Along the side of the road into Morley, headquarters of Alberta’s Stoney Nakoda Nation, just north of the busy stretch of Trans-Canada between Calgary and Banff that bisects this portion of the reserve, is a parade of signs advertising more than a dozen projects the tribal government has set up or proposed in recent years. Below many of them are the price tags: $22-million for a planned education campus; $3-million for the Bearspaw Youth Centre; $4.6-million for school renovations; $2.5-million to upgrade a band-owned hotel and conference centre; $2-million for a septic system.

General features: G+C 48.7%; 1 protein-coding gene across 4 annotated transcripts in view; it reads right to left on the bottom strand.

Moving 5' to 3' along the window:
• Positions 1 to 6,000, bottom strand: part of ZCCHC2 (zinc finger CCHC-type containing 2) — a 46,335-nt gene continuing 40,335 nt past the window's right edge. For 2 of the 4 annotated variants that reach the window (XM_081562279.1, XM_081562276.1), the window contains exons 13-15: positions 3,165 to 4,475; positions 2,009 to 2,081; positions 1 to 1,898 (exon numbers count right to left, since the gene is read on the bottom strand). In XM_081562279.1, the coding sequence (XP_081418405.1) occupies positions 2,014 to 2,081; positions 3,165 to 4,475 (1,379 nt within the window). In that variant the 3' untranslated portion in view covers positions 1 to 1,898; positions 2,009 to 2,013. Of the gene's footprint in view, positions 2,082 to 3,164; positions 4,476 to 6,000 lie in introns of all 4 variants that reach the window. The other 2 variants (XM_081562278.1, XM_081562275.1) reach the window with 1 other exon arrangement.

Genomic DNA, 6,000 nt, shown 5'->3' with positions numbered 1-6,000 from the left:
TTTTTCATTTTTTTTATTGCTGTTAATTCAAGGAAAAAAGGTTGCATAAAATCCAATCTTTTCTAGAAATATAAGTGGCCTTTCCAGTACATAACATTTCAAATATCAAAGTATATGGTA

The purpose of the signs isn’t entirely clear. It would seem someone’s way of reminding members of Bearspaw, Chiniki and Wesley — the three Sioux bands bound together by land and by treaty into one Stoney nation — that their government is working to provide them with valuable services and opportunities.
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